Football: France wary of Saudi surprises

Coach Aime Jacquet will maintain his cautious approach despite an impressive start.
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The Independent Online
SHAKESPEARE HAD it about right in Henry V: first, the capacity for the English to behave badly while touring abroad; second, the ability of the French to move instantly between despair and bombast and back again - although, in the tabloid age, this has equally become an English characteristic.

Last week the French media turned the Domaine de Montjoie (the domain of the joyous mountain), headquarters of the French squad, into a kind of Chateau Despair. This week, after a simple victory 3-0 over a disappointing South Africa, some of the French journalists at the Centre Technique National du Football here are radiating a sense of high expectation; of qualification for the last 16 virtually assured; of an excellent French squad guaranteed to go far in the French World Cup.

Through all this, Aime Jacquet, remains calm, undemonstrative, even mildly depressive. The manager of the France squad is a most un-French Frenchman; this is perhaps why the nation, and the nation's media most of all, have refused to warm to him. On the eve of tonight's game against the tough, but limited, Saudis in Group C, Jacquet, tall, slight, grey, priest-like and older than his 56 years refused to take anything for granted. Yes, a victory would almost certainly assure France of a place in the next round. No, the Saudis have little that should scare the French.

But "attention" Jacquet warned: this is a typical "match piege" or booby- trap match: the kind of match designed to give pride a fall. The French team - he refused to discuss it but almost certainly the same 11 which finished against South Africa - would play with "confidence but also with caution", he said. In other words, do not expect a feast of goals and then insult the team - and me - again if you do not get them.

The French media demand not only victory but victory with style. In a sense, this is an admirable approach. But it is not one which fits easily with the character of Jacquet who, spiritually at least, should be the manager of a Yorkshire side in the Nationwide Third Division. His teams tend to play as he speaks: with great precision but without flamboyance; never ducking a challenge, but never elaborating.

What did he expect from his team for tonight's game? He wanted, he said, "more imagination in certain phases of play" but most of all he would be looking for the "principal, indispensable qualities" for success - "effort, effort and more effort".

The great remaining concern of French fans and French journalists remains goalscoring. The first-choice defence - Lilian Thuram, Marcel Desailly, Laurent Blanc, Bixente Lizarazu - is unbeaten in its last four outings.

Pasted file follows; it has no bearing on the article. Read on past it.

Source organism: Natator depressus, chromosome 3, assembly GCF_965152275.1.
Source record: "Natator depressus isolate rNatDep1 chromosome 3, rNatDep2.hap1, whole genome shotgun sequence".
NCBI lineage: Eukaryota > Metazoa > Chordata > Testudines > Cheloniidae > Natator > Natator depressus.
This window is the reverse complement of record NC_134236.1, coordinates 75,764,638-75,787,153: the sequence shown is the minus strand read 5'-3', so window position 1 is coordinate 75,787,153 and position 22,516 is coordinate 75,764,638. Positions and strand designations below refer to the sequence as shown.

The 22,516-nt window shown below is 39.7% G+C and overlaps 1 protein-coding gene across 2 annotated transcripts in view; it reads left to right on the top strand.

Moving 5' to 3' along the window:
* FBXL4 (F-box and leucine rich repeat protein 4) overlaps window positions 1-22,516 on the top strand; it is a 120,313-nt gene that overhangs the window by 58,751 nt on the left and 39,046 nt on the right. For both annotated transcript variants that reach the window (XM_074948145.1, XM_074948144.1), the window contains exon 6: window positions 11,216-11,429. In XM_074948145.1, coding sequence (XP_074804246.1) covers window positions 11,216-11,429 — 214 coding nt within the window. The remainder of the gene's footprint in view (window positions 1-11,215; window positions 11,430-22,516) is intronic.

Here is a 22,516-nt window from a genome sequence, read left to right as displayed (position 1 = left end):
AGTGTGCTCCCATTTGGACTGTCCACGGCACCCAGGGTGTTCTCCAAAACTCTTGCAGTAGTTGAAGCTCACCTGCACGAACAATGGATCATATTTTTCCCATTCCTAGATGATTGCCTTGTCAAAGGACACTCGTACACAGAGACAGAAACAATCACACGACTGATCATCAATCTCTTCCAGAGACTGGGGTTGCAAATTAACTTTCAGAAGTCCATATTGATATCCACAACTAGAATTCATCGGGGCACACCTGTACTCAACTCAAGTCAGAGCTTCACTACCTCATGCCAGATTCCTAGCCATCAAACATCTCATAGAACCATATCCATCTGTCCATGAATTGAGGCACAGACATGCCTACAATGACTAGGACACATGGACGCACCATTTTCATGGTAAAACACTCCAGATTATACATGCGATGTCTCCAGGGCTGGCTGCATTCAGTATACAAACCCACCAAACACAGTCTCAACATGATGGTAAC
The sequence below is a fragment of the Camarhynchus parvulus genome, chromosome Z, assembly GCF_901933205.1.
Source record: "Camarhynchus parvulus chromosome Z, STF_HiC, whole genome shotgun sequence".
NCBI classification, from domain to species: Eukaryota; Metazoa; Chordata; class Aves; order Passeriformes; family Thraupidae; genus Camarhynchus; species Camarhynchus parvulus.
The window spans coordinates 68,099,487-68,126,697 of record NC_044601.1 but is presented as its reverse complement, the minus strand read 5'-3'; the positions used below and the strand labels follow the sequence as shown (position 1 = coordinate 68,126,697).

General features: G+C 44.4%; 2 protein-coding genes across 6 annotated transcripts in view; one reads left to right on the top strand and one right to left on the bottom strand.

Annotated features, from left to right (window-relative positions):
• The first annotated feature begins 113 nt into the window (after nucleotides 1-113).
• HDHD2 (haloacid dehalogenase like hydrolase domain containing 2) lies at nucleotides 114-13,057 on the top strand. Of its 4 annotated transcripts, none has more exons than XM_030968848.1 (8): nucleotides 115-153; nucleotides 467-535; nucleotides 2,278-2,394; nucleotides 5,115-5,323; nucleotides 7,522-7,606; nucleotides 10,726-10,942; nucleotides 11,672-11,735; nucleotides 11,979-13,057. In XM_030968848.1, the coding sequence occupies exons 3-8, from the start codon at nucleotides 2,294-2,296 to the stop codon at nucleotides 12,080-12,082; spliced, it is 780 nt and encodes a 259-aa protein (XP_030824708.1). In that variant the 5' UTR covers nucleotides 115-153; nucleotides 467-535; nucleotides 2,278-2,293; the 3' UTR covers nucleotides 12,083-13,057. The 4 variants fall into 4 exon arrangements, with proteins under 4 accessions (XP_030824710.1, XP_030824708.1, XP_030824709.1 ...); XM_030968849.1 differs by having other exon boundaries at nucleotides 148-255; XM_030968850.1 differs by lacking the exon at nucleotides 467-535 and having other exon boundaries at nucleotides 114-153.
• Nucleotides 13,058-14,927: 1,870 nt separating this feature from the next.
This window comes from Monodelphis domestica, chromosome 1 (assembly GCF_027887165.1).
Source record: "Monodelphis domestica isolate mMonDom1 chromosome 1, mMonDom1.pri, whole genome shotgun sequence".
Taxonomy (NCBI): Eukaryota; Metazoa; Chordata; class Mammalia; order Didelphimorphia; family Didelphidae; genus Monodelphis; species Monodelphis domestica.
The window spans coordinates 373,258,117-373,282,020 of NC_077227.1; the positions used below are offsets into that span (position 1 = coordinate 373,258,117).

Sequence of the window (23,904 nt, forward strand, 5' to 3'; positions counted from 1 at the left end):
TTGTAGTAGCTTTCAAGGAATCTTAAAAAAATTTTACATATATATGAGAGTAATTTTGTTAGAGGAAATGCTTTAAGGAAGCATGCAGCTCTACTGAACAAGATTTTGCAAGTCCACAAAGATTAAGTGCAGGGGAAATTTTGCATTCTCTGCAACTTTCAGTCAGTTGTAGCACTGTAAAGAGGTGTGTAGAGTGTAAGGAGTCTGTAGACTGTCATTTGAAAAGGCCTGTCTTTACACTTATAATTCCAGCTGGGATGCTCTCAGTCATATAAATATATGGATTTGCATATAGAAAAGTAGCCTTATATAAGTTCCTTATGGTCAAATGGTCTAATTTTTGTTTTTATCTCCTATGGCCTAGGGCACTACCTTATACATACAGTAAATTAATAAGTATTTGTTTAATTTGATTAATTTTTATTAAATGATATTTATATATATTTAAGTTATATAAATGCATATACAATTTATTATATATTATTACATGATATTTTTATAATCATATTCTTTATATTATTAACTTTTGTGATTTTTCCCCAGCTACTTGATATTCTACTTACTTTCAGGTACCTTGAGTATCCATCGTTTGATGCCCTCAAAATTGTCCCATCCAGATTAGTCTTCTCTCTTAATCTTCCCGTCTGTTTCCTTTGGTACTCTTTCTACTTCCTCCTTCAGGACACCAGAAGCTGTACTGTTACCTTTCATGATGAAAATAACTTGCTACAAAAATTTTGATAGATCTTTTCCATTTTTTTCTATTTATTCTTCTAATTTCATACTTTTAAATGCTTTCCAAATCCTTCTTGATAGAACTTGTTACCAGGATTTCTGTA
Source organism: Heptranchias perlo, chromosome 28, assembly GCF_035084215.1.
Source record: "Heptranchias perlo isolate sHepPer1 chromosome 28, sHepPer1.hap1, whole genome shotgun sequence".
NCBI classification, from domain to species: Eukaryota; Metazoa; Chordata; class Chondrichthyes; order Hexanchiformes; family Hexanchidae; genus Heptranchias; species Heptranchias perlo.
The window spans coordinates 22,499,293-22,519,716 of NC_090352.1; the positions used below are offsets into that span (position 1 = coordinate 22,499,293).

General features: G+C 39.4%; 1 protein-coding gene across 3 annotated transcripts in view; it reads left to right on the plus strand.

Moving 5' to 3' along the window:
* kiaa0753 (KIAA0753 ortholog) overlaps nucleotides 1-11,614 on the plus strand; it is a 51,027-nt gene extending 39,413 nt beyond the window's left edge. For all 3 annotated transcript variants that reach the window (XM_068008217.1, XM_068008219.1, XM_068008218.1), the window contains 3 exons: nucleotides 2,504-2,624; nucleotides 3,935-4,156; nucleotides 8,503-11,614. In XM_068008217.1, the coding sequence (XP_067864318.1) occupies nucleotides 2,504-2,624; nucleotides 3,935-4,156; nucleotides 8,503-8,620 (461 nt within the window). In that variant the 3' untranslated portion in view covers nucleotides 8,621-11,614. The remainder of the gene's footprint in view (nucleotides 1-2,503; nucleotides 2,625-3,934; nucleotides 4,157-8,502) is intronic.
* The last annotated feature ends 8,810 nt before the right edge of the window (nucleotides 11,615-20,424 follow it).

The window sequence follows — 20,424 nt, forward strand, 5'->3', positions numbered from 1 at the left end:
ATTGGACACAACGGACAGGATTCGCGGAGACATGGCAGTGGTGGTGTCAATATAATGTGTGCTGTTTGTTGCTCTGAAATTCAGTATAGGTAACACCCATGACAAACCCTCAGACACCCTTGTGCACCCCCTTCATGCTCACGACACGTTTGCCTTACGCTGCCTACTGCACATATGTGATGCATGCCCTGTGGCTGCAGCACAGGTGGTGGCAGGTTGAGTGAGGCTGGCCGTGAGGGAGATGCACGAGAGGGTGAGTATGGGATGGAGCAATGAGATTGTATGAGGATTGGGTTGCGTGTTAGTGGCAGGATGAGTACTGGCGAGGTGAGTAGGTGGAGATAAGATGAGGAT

The midfield has an embarrassment of choice. Zinedine Zidane, Didier Deschamps, Emmanuel Petit are the men in possession but Christian Karembeu and Patrick Vieira would the strengthen the heart of many of the 31 other teams.

Up front, despite the three goals against South Africa, the French remain far from terrifying. Two of the goals in Marseilles were own goals (one later awarded to Thierry Henry). The other was scored by Christophe Dugarry, the man the French media love to hate. Dugarry, once a prolific scorer for Bordeaux, had disastrous seasons with Milan and Barcelona before making a low-key return to Marseilles.

Before the South Africa game he had scored two goals in 21 matches over four years for France, a dismal toll for any striker. Jacquet's persistence in picking him, ahead of supposedly more inspired and younger players, such as Nicolas Anelka and David Trezeguet, is the main source of contention with the press.

It is typical of Jacquet, they say, to persist with a failed, hard-working player like Dugarry while excluding the talents of David Ginola and, before him, Eric Cantona. Dugarry's furious, media-directed joy at scoring, after coming on as a sub, was one of the highlights of the South African game.

He is likely to start tonight. Stephane Guivarc'h and Trezeguet have only just recovered from slight injuries. This has not prevented Trezeguet - the 20-year-old who scored the thunderbolt goal for Monaco which put Manchester United out of the European Cup - from complaining to the media that he should be in the starting line-up.

Challenged to comment yesterday, Jacquet risked raising the spirits of the international footballing dead. "Talk is all very well," he said. "But players must deliver on the pitch. We've had a lot of cases like that. People who speak a great deal off the pitch but on the pitch, in international games, don't do very much." Who can he have been thinking of? Here are some clues. One is appearing in shampoo commercials and commenting on matches for TV; the other is about to appear in a movie co-starring with a monkey.

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